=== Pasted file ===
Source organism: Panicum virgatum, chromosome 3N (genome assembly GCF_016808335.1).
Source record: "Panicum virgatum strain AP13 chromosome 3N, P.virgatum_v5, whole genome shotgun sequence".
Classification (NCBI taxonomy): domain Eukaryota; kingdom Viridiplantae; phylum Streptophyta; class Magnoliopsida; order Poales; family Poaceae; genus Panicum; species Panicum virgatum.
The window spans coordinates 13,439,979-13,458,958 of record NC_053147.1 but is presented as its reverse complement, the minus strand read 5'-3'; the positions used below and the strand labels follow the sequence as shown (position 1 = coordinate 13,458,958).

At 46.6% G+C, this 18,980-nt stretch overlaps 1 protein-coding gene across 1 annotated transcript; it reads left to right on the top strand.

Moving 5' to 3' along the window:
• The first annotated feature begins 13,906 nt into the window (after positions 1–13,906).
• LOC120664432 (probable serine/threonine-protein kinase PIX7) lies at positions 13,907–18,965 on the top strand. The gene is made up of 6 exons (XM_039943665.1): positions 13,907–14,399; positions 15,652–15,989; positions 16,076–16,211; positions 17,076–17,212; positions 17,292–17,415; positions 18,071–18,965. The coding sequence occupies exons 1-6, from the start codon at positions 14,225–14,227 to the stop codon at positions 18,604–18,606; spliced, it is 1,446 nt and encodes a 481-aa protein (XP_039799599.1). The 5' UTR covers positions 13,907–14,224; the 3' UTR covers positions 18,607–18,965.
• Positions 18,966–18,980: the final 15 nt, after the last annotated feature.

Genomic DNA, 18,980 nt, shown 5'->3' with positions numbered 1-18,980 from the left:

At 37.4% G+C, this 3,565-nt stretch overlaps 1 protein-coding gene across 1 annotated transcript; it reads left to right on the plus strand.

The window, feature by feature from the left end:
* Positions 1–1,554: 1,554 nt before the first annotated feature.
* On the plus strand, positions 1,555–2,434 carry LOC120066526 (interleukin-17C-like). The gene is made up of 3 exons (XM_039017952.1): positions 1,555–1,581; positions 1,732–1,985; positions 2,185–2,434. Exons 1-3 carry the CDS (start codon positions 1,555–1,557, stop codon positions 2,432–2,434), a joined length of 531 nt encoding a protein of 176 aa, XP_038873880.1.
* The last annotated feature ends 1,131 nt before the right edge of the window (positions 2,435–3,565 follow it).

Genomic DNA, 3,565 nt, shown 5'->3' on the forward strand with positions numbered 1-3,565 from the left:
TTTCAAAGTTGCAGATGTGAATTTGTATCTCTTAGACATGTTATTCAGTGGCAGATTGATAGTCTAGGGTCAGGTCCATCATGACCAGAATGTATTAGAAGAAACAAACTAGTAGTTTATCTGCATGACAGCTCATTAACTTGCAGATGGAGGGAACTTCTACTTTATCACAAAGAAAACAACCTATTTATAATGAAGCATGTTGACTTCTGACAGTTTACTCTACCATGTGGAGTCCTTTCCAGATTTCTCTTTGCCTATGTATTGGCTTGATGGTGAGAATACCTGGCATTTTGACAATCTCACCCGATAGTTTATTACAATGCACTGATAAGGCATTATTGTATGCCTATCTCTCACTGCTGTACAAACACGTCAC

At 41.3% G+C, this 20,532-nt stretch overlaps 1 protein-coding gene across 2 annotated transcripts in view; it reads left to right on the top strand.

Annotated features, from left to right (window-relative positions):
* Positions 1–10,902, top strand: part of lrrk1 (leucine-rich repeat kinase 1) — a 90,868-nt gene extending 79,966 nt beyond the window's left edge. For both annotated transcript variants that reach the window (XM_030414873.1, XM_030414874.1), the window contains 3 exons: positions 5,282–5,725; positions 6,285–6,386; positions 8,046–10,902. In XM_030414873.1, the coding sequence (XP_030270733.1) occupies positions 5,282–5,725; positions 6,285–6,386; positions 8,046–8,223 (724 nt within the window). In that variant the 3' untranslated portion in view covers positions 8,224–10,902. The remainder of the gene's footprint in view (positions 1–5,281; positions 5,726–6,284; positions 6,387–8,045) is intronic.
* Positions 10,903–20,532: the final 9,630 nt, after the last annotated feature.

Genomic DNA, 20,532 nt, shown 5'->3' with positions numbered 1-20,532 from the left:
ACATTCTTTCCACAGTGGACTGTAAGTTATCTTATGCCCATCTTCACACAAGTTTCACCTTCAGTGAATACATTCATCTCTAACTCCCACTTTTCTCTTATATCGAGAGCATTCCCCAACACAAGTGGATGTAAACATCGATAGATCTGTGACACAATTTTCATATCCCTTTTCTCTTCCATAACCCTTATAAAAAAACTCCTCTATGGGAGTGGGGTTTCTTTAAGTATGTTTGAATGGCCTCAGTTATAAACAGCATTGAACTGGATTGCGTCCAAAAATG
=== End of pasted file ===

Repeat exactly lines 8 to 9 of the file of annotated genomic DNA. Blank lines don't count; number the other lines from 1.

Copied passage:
• LOC120664432 (probable serine/threonine-protein kinase PIX7) lies at positions 13,907–18,965 on the top strand. The gene is made up of 6 exons (XM_039943665.1): positions 13,907–14,399; positions 15,652–15,989; positions 16,076–16,211; positions 17,076–17,212; positions 17,292–17,415; positions 18,071–18,965. The coding sequence occupies exons 1-6, from the start codon at positions 14,225–14,227 to the stop codon at positions 18,604–18,606; spliced, it is 1,446 nt and encodes a 481-aa protein (XP_039799599.1). The 5' UTR covers positions 13,907–14,224; the 3' UTR covers positions 18,607–18,965.
• Positions 18,966–18,980: the final 15 nt, after the last annotated feature.